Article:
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Cabbie becomes unlikely celebrity in Colombia sex scandal
Question of the Day
CARTAGENA, Colombia (AP) — The Secret Service sex scandal has spawned X-rated jokes, inspired a spicy song set to a local Caribbean beat, and made an unlikely celebrity of a 42-year-old taxi driver who lives with his mother and now seems to be in hiding.
With no other decent leads locally, scoop-hungry journalists fought all week for the favor of Jose Pena, the president of the Hotel Caribe taxi stand, who happened to drive home the prostitute who set the scandal in motion.
Fiercely competitive reporters from tabloids to TV networks accused one another of bidding up Mr. Pena’s fees. He would disappear for hours in the employ of one or another, the spurned reporters redialing him incessantly and filling his voice mailbox with entreaties.
It was Mr. Pena, after all, who led journalists to the whitewashed, two-family house on a quiet cul-de-sac on the edge of town where he said the woman lived with her 9-year-old son. And he described how the woman told him a Secret Service agent refused to pay her full fee and locked his door at the five-star hotel the morning of April 12.
“He’s the most important man in the world this week,” joked fellow taxi driver William Jimenez.
Colombians had riotous fun at the Americans’ expense on Twitter and Facebook, with one wag tying the charge that one of the agents had tried to shortchange one of the prostitutes with the U.S.-Colombia free trade agreement, the implementation of which was announced just after the summit:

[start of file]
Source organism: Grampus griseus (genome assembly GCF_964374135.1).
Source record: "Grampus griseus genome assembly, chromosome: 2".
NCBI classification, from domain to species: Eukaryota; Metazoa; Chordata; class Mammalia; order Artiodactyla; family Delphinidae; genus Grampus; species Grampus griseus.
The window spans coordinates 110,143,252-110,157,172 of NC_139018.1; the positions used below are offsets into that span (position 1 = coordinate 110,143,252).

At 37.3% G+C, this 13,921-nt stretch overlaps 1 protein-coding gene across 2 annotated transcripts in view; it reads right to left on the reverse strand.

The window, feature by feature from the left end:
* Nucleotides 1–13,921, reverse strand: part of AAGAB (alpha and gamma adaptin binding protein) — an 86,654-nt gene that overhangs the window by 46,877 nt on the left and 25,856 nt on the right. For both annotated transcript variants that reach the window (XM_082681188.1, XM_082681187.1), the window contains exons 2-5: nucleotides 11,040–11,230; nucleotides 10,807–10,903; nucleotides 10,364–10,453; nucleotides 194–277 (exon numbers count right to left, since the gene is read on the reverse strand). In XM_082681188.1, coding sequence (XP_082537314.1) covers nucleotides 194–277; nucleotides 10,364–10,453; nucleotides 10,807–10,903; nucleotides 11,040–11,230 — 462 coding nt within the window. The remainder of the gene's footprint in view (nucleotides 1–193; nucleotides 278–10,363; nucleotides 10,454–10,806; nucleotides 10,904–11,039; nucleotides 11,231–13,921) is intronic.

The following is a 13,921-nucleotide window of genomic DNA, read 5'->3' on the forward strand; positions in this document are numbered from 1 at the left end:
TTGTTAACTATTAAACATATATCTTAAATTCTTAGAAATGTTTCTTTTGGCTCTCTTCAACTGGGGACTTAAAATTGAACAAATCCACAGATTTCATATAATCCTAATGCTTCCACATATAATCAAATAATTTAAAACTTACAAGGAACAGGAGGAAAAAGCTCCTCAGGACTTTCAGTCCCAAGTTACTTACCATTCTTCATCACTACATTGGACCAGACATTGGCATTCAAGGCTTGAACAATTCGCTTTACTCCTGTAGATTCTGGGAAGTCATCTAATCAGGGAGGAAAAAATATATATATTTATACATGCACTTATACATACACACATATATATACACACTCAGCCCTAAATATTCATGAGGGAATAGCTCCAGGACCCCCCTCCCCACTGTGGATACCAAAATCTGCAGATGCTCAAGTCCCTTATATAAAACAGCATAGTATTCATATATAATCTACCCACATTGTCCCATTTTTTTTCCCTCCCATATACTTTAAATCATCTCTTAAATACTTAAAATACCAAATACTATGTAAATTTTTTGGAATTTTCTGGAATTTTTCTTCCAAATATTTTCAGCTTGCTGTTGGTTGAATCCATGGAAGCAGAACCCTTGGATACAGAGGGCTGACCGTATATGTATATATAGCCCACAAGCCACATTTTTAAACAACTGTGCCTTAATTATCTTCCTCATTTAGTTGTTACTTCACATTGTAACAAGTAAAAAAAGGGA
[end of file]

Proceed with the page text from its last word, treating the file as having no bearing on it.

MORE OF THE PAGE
“I don’t think any mistake was made. They thought that now that the FTA was approved, there was no need to pay tariffs.”
There was also a sense of indignation.
“It’s pretty clear that they want to treat Latin America as a brothel,” the Colombian newsmagazine Semana quoted one tweet as saying about the U.S. agents.
The scandal broke after police and hotel security workers were called into the dispute between the woman and the agent over money.
Soon, 11 agents were headed back to the U.S. to face misconduct charges. Six have since lost their jobs, and the U.S. military is separately investigating 11 servicemen. U.S. investigators have determined that about 20 Colombian women spent the night at the Caribe with members of President Obama’s security detail less than 48 hours before his arrival for a summit.
“The secret agents didn’t think about Obama. All they thought about was being in bed,” said the song takeoff on the scandal that got its video release Saturday evening at a Cartagena club.
Several dozen U.S.-based reporters last week rushed to the colonial Caribbean port to report on the developing sex scandal, joining those already there to cover last weekend’s Summit of the Americas.
They’ve scoured bars and discotheques that prostitutes frequent, with names such as Isis and Elektra, logging hours and downing overpriced cocktails while trying to find at least one of the women who allegedly spent the night with members of Mr. Obama’s security detail.
It didn’t help that Hotel Caribe workers were muzzled by their employer and normally helpful senior Colombian police and government officials also clammed up.
By John McAfee
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